In 1930, shortly after the Buffalo Electric Company was consolidated into the larger Niagara Hudson Power Company, the tower was altered again, giving the building an Art Deco treatment around the newly shaped front entrance and the interior 1obbies. The entry was moved from the Genesee Street bay of the tower to the Washington Street bay and the Washington Street storefront window was moved to the former entry surround on Genesee Street. At that time the new entry bay was surfaced with black structural glass and stainless steel along with white “Niagara Hudson” lettering.

On the interior, the balcony was removed and a full mezzanine floor created, reducing the first floor display area to one-story. The elevator lobby, newly created entry vestibule, and interior walls also received a treatment employing black structural glass and stainless steel trim. Highly decorated plaster moldings and ceiling medallions accentuated the Deco theme that was carried into the central display area, being applied to permanent surfaces (columns and walls) and to the display cases. The Deco treatment however was not carried above the first two floors.

After the period of significance, there were several attempts to update the interior, including dropped ceilings and dry walling. In 1992 a major rehabilitation of the exterior surfaces took place under the architectural firm of Kideney Laping Jaeger Associates. All of the terracotta surfaces were rehabilitated and replaced where necessary and some artificial materials were substituted, especially in the weather-vulnerable areas of the cupola. At that time, the Art Deco changes on the entry were removed and replaced with a design closer to the original Beaux Art style.

The Niagara Mohawk Power Corporation announced plans to sell the building in 2003 and it was purchased by Iskalo Development Corporation in 2004. The building has been rehabilitated by Iskalo, which returned the entry vestibule back to its 1930 appearance and exposed much of the original detailing that had been covered over in the late-twentieth century renovations. The interior renovations have been executed with respect to both the Beaux Art and Art Deco styles of architecture and their detailing.


Exterior

The octagonal tower consists of fourteen floors grouped in three horizontal sections. The first, consisting of floors one through three, is surmounted by a belt course that continues into the flanking wings. The first floor of the tower features storefront-style display windows on all sides except in the west bay that contains the current entrance doors to the building. The northwest bay of the octagon contains a projecting entry surround that culminates in a balcony at the third floor. This projecting bay contained the original entry doors that were moved to the west bay in 1930. The second floor windows of the tower are in groups of four topped by a segmental arch, except in the west bay where there are five windows, two smaller on either end of three larger windows. The third floor windows of the tower bays are in groups of three, with the center window larger than the flanking windows, except in the west bay that contains four equal sized windows. The central window facing at the third floor northwest balcony contains doors to the exteror. Terracotta hoods with foliated swags top each of the second floor window bays, excepting for the west bay that has this feature at the third floor level.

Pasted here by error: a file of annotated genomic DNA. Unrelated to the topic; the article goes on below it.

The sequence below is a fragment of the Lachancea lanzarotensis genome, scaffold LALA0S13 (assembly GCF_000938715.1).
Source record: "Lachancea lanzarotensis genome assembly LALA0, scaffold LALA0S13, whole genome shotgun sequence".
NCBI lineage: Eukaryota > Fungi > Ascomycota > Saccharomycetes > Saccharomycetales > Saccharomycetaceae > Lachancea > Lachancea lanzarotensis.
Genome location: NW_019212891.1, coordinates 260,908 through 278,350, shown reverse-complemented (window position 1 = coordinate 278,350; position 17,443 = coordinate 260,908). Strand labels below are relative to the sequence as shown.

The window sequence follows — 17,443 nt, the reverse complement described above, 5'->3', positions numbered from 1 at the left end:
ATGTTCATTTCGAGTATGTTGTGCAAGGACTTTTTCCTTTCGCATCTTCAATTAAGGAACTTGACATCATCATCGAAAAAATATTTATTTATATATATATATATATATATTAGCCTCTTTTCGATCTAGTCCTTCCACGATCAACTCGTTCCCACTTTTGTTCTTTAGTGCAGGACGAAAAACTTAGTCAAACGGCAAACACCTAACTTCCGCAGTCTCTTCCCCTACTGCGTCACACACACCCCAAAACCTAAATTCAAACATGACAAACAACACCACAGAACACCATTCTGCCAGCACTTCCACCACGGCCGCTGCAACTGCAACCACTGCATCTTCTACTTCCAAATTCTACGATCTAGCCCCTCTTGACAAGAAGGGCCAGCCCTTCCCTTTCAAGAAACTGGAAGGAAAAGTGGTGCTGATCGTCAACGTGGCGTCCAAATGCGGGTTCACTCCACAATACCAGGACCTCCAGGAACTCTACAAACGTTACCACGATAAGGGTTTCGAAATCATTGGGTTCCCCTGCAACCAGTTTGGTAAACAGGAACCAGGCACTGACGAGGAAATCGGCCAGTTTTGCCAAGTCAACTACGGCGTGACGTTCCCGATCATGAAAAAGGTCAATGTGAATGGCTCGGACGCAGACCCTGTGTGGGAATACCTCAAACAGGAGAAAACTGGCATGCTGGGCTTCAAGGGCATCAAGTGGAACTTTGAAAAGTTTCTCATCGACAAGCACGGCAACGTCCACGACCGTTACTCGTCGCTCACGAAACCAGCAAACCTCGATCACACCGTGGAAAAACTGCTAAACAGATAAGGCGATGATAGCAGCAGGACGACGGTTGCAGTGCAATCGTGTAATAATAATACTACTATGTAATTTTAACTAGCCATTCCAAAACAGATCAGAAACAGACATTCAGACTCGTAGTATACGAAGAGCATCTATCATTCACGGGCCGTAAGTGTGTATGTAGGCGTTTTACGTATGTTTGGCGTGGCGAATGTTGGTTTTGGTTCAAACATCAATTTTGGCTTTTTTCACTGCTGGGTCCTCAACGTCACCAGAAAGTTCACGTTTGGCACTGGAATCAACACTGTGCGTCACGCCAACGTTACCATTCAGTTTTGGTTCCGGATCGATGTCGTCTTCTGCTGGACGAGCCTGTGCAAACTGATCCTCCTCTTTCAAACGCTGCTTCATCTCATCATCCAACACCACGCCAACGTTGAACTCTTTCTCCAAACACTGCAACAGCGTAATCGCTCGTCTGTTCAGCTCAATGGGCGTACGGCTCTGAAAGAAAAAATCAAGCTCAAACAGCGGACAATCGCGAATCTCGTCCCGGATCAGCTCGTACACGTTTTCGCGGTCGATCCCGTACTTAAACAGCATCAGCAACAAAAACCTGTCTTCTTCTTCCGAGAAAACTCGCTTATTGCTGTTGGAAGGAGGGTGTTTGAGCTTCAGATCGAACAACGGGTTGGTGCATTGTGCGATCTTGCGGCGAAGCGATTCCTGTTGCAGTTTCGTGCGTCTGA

Additional foliated terracotta swags and clusters decorate the original projecting entry surround. The first floor storefront windows in the tower are separated from the second floor windows by decorative metal panels forming the spandrels below the upper windows.

The fourth through thirteenth floors of the tower show aluminum one over one double hung windows in groups of four. Terracotta mullions that form continuous vertical strips running to the base of the fourteenth floor separate the individual windows in each bay. Beneath each window is metal detailing siniil.ar to that below the tower base windows. The comers of the tower bays consist of flat, vertical terra cotta piers which are topped by foliated detailing and rounded piers that form the points of the balcony above the fourteenth floor.

The fourteenth floor surfaces are highly detailed, each bay resting on a projecting flat hood with recessed voussoirs above the thirteenth floor. A foliated swag is centered on each hood. The hoods, themselves, rest on brackets that project from the vertical terracotta mullions of the windows below. The fourteenth floor windows are in groups of five, each window deeply recessed and flanked by pilasters formed of foliated cluster topped by rectangular blocks with projecting flat edges. The pilasters support a parapet with a raised segmental arched section.

A three stage cupola tops the tower, with each level stepping back in size. The first two levels are enclosed, while the third is open. Each level of the octagonal cupola shows the points of the octagon finished with round pilasters topped by fo1iated capitols supporting a squared-off cornice featuring a dental molding and decorative medallions. The metal windows in the first two levels contain patterns that match the decorative panels beneath the windows in levels four through thirteen of the tower. The arches above the windows are treated similarly to those above the thirteenth floor with recessed voussoirs and foliated swags. Each-level of the cupola opens on a terrace that holds the floodlights that illuminate the top of the tower.